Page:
It is a fairly weak, detached and retrogressive position, albeit one that is predictably consistent with South Africa’s regularly mute responses to governance-related electoral crises and gross human rights abuses in places such as Tanzania, Egypt and the Democratic Republic of Congo.
At this feeble and inadequate rate, how will South Africa affect the development of democracy in Africa? The much-touted APRM, a voluntary scheme, is at best likely to serve as a handy PR tool for despotic governments. The many politically unstable African countries hardly require sophisticated analysis to understand how broadly undemocratic they are and why. And they do not deserve to be sheltered by a sweeping veil of legitimacy from Africa’s most developed nation.
A more insightful understanding of South Africa’s views on African democracy, human rights and good governance on the continent is reflected in a recently enacted law on refugees. Home Affairs Minister Aaron Motsoaledi gazetted the Refugees Amendment Act on January 1. Among many changes, the law bans refugees from participating in politics involving their home countries.
Amid criticism of the decision to restrict the political liberties of refugees from troubled African nations, Motsoaledi claimed: “Countries that have been democratically elected … you might not like them, you might not like their economy, their principles, but the fact is that they were democratically elected in an election that was supervised and passed by international organisations.”
Motsoaledi’s defective, blanket assessment of democracy, buttressed by a dubious, impractical yardstick for electoral credibility, should certainly be music to the ears of Egypt’s President Abdel Fattah el-Sisi, Teodoro Obiang Nguema Mbasogo of Equatorial Guinea, Congo’s Denis Sassou Nguesso and President Emmerson Mnangagwa of Zimbabwe. Yet, a spate of disputed sham electoral outcomes in Africa should be a cause for substantial concern, not unfettered legitimacy.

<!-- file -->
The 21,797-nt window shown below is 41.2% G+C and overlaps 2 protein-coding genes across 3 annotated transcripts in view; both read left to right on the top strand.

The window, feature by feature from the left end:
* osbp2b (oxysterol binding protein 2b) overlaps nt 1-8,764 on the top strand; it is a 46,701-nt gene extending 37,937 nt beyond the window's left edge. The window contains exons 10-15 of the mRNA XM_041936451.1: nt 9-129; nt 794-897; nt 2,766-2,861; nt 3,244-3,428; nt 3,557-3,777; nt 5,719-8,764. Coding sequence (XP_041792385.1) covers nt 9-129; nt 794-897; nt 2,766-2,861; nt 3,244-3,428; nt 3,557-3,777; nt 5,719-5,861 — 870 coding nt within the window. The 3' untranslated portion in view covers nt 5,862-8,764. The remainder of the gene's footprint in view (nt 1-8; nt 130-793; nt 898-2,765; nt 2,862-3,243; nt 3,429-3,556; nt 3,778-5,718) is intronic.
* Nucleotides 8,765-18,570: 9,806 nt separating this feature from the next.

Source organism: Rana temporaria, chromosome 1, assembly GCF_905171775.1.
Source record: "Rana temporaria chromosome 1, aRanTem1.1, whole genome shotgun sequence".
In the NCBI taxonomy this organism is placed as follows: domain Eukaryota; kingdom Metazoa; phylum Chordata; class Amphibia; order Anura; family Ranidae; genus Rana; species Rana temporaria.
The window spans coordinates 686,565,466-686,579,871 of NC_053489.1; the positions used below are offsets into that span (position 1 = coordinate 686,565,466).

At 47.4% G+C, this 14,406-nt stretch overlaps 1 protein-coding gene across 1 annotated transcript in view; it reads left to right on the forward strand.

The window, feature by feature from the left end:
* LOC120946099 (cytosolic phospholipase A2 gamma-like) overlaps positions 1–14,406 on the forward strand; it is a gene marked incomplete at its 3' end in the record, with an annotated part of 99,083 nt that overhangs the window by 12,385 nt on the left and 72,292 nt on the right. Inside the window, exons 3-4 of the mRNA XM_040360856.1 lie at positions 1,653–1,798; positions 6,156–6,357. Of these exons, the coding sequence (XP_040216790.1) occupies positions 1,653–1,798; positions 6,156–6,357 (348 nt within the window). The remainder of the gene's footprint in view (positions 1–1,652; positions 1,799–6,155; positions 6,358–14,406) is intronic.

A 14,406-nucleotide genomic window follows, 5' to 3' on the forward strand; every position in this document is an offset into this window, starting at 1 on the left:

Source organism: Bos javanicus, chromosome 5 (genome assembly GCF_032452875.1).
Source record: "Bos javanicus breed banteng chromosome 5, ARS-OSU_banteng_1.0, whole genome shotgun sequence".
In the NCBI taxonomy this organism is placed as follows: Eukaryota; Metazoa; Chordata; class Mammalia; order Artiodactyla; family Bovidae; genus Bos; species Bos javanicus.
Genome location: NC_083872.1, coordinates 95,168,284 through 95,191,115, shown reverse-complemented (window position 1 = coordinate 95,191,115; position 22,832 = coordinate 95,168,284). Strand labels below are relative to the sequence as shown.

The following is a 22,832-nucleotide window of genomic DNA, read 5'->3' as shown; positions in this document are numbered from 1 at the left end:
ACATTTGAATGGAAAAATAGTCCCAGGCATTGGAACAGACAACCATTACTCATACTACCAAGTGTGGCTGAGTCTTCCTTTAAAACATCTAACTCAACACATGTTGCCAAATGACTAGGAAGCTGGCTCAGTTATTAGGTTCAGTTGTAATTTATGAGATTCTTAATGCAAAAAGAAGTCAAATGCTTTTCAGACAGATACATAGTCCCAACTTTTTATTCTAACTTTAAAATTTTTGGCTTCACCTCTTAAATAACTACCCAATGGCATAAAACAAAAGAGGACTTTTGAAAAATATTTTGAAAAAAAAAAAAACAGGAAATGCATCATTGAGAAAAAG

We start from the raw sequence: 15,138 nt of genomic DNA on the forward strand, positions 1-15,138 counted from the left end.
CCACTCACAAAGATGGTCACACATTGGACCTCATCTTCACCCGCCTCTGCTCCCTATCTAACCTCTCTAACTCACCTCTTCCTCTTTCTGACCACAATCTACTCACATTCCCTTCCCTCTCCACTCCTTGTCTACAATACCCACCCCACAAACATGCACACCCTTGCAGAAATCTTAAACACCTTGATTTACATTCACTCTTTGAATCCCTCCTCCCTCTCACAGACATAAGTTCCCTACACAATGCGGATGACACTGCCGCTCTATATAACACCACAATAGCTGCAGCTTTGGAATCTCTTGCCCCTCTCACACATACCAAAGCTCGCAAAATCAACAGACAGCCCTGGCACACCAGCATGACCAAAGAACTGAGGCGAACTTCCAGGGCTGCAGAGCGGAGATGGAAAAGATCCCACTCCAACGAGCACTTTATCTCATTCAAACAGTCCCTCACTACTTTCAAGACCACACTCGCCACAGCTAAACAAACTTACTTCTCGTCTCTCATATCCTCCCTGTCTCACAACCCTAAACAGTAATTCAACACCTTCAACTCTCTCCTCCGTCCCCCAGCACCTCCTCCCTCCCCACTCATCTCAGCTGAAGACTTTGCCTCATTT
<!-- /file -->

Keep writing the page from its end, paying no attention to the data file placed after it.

It is pretty naive and plainly futile to believe that APRM will trigger the improved governance Africa needs. Egypt, for example, launched its APRM mission in December 2019, just months after a repressive crackdown on anti-government demonstrations and the death of Egypt’s first democratically-elected president Mohamed Morsi in a Cairo prison.
Yet South Africa has mostly ignored Sisi’s brutal rule and Morsi’s controversial death. Instead, it has chosen to cash in on the “strong historical and fraternal bonds dating back to the era of the liberation struggle” it shares with Egypt.
South Africa should be a willing, active and unwavering advocate for good governance. Indeed, why should it have a credible democratic standard for South Africa, and practically none for Africa? How will the AU’s agreed political and economic goals be met, if Africa’s flagship democracy finds comfort in helping to provide despots with diplomatic cover? Until South Africa redefines its diplomatic priorities, it will not be ready to lead Africa.
The views expressed in this article are the author’s own and do not necessarily reflect Al Jazeera’s editorial stance.